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Wednesday, 3 April 1957


Mr CAIRNS (Yarra) .- It seems to me that so far the debate has revealed that the outstanding feature of the presentation of this bill has been the lack of relevant information from the Government and that the suggestion made opposite, and supported to some extent from this side of the House, that further consideration of this matter should be delayed until that information can be provided, should be taken up. At the same time, a good deal more information has been provided in this bill than has been provided in other similar bills. We have been told here that a particular type of aircraft will be purchased. The technical characteristics of that aircraft are fairly generally known. We are able to make, as did the honorable member for Farrer, a satisfactory comparison of the characteristics of this aircraft with those of other possible types, and if in the end we receive the more adequate information that we have a right to expect, we will, no doubt, find that there is nothing more than a difference of opinion among experts. Quite obviously. Qantas experts have taken into account the characteristic features of these aircraft. Quite obviously, they have just as adequate a knowledge of them as the honorable member for Farrer has. They know the requirements of their own particular service. They know that they have to compete in a field where speed is a most important factor. Perhaps we are wrong in thinking of this great association between the jet and speed, but it is certainly important in the part of the world where these aircraft are going, and no doubt nas a great appeal for the travelling public lt seems to me that, at best, the,e wm be a conflict of opinion among experts.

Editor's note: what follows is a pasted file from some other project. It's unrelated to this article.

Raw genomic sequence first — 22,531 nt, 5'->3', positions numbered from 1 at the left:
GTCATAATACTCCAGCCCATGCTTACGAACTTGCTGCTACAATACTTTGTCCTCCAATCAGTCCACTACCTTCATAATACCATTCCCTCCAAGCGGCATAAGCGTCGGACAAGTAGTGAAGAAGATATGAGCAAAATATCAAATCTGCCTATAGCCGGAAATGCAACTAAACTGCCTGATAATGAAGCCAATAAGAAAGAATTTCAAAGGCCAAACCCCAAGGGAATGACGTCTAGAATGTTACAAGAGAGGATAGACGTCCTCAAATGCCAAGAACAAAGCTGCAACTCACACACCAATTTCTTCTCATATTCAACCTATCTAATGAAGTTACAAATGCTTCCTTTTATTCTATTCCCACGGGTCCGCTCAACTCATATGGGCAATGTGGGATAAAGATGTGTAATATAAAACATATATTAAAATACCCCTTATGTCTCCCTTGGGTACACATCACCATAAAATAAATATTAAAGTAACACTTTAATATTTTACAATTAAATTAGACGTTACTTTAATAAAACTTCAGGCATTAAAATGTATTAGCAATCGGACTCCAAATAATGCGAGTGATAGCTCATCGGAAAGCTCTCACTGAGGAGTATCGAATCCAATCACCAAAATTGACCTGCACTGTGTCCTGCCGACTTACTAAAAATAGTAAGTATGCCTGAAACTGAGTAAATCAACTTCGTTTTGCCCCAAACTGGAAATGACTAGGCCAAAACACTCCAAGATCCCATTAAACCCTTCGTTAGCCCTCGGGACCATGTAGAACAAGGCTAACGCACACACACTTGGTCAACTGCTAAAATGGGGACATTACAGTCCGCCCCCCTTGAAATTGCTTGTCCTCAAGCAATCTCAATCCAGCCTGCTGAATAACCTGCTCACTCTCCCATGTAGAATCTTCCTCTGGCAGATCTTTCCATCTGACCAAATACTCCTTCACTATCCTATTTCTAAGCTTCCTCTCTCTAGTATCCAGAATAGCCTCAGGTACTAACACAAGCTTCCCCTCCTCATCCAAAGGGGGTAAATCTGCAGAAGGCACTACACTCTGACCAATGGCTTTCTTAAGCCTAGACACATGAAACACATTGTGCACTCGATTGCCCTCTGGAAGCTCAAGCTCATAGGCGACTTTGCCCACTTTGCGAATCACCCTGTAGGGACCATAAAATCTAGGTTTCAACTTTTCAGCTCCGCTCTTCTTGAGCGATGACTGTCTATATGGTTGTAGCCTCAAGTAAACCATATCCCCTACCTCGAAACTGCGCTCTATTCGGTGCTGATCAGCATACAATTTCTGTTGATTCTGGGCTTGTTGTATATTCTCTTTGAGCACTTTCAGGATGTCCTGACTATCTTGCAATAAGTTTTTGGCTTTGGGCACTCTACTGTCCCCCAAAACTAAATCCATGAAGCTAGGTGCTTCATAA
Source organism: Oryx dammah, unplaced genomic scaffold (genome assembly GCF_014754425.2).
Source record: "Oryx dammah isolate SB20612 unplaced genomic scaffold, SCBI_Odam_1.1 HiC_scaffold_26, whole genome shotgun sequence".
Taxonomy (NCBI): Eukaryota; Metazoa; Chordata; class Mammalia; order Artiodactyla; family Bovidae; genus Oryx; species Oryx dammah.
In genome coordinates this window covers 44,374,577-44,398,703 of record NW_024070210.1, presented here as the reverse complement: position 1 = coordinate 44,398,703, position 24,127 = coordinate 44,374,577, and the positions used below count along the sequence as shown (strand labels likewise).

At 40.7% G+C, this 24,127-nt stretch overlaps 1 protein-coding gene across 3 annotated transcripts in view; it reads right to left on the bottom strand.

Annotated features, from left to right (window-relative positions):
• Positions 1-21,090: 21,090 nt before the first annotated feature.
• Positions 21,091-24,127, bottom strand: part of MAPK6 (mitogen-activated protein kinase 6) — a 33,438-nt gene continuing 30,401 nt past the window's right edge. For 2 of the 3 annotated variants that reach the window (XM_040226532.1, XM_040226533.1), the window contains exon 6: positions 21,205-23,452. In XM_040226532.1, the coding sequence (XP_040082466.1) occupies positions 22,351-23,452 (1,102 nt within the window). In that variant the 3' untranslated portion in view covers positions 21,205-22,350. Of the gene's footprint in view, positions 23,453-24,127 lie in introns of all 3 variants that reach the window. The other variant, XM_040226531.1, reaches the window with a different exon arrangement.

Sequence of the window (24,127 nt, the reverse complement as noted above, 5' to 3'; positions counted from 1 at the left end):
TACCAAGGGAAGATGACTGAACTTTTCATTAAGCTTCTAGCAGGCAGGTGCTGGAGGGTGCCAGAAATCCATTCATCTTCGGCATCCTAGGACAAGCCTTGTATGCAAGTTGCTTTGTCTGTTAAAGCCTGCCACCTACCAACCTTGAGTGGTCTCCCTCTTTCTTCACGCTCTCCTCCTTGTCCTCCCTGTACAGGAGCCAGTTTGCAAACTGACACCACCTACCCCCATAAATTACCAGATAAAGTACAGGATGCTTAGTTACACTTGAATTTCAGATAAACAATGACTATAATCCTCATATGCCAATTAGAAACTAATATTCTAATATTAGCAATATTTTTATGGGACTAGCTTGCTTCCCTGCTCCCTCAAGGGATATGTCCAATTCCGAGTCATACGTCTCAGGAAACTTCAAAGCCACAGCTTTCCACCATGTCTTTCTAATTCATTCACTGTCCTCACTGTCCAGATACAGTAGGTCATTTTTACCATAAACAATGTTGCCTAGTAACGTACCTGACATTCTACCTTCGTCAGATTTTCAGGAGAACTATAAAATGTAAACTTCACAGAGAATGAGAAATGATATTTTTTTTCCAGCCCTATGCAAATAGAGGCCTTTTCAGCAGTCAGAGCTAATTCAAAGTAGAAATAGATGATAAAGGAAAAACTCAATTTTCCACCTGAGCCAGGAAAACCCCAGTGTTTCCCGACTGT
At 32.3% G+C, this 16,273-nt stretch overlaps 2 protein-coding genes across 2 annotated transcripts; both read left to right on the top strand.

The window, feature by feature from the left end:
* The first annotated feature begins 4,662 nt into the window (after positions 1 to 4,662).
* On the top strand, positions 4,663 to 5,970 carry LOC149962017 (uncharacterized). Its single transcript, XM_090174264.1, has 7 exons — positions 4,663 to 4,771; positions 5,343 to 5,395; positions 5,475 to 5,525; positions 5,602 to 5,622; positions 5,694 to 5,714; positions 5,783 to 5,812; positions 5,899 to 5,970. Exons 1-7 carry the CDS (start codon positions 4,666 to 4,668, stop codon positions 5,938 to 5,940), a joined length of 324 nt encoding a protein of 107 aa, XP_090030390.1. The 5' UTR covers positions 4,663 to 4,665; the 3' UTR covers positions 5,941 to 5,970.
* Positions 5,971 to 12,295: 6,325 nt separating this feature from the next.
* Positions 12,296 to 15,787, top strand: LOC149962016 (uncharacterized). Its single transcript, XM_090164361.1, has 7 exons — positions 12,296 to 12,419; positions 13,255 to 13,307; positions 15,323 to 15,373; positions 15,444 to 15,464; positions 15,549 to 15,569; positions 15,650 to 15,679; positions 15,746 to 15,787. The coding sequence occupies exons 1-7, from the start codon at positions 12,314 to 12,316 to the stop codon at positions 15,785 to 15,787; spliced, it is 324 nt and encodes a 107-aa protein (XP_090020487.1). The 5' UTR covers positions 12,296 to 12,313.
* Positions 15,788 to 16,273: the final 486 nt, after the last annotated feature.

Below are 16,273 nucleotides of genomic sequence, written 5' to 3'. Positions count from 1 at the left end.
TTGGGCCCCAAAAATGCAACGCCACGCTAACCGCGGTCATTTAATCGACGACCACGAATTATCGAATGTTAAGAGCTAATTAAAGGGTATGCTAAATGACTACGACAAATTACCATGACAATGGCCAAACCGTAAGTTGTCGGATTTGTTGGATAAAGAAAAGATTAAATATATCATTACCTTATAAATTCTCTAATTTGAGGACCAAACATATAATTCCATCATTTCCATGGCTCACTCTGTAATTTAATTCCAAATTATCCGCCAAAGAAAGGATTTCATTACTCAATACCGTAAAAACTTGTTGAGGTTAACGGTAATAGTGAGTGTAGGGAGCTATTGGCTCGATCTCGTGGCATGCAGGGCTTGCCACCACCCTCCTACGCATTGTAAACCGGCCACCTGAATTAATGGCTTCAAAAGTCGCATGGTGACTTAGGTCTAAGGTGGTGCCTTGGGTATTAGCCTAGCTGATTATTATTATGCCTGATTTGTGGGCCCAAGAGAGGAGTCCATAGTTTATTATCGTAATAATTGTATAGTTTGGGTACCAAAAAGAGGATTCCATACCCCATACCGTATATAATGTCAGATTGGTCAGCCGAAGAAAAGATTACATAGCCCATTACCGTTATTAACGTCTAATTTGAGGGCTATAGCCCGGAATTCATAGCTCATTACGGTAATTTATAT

T.ie second point raised by the honorable member tor Mackellar .(Mr. Wentworth) has a particular validity. If the aircraft to be purchased are of such a type that certain airfields in Australia will have to be altered and we are to be faced later with a fait accompli - " We have these aircraft, therefore we shall have to expend a few hundred thousand pounds on aerodrome alterations " - that is certainly a mat'er of a different kind. When ail these technical considerations have been taken in.o account, there does remain the fact that the company concerned has a first-class record of service and of judgment in the type of aircraft that it needs. The company has discharged its duties so far with considerable honours and though I support statements, notably from the other side, that the Government should have provided us with more information before asking us to vote on such an important bill, I do bear in mind the evidence, which has accumulated for many years now. of the efficiency and excellent judgement that has been displayed in the operations of Qantas.







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